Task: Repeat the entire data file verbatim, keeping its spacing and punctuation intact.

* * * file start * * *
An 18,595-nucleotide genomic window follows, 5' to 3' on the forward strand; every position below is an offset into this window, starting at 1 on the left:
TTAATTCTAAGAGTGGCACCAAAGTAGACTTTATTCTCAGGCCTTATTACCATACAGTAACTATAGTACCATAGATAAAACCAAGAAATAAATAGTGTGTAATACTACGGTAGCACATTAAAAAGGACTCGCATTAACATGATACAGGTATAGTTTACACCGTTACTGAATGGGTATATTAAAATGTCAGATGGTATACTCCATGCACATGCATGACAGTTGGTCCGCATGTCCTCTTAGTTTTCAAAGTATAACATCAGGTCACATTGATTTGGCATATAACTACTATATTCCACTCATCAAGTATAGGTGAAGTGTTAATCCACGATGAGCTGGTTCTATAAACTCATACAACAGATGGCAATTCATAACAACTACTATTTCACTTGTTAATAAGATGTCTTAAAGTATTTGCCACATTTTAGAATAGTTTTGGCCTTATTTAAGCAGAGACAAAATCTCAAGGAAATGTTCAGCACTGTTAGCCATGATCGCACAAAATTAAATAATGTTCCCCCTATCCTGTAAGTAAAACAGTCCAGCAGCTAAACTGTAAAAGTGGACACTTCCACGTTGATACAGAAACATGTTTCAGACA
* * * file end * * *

An 18,595-nucleotide genomic window follows, 5' to 3' on the forward strand; every position below is an offset into this window, starting at 1 on the left:
TTAATTCTAAGAGTGGCACCAAAGTAGACTTTATTCTCAGGCCTTATTACCATACAGTAACTATAGTACCATAGATAAAACCAAGAAATAAATAGTGTGTAATACTACGGTAGCACATTAAAAAGGACTCGCATTAACATGATACAGGTATAGTTTACACCGTTACTGAATGGGTATATTAAAATGTCAGATGGTATACTCCATGCACATGCATGACAGTTGGTCCGCATGTCCTCTTAGTTTTCAAAGTATAACATCAGGTCACATTGATTTGGCATATAACTACTATATTCCACTCATCAAGTATAGGTGAAGTGTTAATCCACGATGAGCTGGTTCTATAAACTCATACAACAGATGGCAATTCATAACAACTACTATTTCACTTGTTAATAAGATGTCTTAAAGTATTTGCCACATTTTAGAATAGTTTTGGCCTTATTTAAGCAGAGACAAAATCTCAAGGAAATGTTCAGCACTGTTAGCCATGATCGCACAAAATTAAATAATGTTCCCCCTATCCTGTAAGTAAAACAGTCCAGCAGCTAAACTGTAAAAGTGGACACTTCCACGTTGATACAGAAACATGTTTCAGACA